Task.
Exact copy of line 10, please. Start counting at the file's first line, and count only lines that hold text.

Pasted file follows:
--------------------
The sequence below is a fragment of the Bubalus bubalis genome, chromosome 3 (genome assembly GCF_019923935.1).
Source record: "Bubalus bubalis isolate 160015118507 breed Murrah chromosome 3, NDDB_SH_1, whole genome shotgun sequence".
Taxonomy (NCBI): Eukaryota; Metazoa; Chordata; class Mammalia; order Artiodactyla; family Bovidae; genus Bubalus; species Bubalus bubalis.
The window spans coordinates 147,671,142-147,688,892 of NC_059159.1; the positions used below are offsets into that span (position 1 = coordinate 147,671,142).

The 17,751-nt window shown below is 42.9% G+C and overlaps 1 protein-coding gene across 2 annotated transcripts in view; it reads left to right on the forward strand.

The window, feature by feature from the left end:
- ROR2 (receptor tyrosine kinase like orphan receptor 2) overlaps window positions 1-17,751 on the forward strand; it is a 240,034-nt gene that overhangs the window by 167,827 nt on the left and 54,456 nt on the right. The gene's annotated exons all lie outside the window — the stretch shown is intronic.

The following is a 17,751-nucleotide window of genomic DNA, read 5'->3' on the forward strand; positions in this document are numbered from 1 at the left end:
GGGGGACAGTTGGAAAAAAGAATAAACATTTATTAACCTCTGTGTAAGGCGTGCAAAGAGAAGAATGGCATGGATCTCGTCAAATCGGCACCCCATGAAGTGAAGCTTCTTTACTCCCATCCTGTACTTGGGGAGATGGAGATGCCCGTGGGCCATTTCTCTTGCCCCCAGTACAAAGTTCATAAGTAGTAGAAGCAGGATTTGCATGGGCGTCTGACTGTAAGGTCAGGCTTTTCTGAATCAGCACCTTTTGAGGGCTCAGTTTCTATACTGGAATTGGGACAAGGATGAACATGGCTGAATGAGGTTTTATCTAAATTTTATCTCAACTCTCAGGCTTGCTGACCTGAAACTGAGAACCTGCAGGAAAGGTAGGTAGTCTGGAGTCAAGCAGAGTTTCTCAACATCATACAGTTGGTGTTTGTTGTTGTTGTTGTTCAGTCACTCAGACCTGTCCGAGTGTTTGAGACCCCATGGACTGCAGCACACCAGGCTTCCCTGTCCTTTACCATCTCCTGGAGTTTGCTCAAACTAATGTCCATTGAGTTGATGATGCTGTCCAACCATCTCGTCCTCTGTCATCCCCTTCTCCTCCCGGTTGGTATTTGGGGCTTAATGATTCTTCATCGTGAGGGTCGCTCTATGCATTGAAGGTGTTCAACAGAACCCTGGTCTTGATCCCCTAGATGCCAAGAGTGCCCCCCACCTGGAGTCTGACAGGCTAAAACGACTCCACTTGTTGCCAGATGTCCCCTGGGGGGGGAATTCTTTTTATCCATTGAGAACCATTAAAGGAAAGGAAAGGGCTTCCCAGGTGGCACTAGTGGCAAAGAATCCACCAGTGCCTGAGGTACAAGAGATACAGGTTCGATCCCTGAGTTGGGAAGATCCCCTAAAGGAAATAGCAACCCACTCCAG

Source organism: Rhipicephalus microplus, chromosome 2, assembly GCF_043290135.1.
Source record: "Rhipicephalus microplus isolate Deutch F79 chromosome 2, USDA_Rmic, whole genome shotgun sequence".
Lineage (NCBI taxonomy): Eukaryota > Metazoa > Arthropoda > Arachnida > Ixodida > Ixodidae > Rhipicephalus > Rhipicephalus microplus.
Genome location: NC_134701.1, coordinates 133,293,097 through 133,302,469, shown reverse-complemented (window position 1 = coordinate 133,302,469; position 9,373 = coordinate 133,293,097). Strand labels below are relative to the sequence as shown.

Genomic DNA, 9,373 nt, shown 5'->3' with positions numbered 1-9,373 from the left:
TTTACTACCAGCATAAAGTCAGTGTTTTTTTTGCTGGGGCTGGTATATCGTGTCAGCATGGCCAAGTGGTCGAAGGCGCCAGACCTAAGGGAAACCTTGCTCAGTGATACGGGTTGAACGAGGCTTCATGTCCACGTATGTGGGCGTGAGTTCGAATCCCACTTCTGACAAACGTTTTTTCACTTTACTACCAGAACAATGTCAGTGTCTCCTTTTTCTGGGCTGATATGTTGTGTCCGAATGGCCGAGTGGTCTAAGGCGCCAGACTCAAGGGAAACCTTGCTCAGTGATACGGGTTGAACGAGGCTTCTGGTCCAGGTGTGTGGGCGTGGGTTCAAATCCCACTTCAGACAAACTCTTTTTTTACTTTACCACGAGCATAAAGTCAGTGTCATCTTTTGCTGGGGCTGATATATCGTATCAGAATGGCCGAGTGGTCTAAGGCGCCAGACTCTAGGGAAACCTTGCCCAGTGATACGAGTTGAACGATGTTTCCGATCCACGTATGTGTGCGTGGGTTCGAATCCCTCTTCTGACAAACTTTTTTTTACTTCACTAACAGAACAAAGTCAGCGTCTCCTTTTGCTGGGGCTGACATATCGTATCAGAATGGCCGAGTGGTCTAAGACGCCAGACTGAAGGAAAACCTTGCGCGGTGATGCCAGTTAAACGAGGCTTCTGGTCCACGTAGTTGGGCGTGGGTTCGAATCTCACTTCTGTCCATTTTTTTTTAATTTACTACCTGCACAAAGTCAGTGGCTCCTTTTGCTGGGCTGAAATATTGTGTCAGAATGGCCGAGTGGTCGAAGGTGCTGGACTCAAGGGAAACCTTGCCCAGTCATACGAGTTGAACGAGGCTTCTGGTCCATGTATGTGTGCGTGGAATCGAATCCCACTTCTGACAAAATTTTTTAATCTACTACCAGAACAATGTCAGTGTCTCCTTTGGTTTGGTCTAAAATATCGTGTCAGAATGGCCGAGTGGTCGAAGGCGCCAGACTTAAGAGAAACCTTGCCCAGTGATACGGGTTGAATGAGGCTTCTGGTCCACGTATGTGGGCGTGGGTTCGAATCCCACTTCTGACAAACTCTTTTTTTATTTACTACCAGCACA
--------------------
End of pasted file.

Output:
Source organism: Rhipicephalus microplus, chromosome 2, assembly GCF_043290135.1.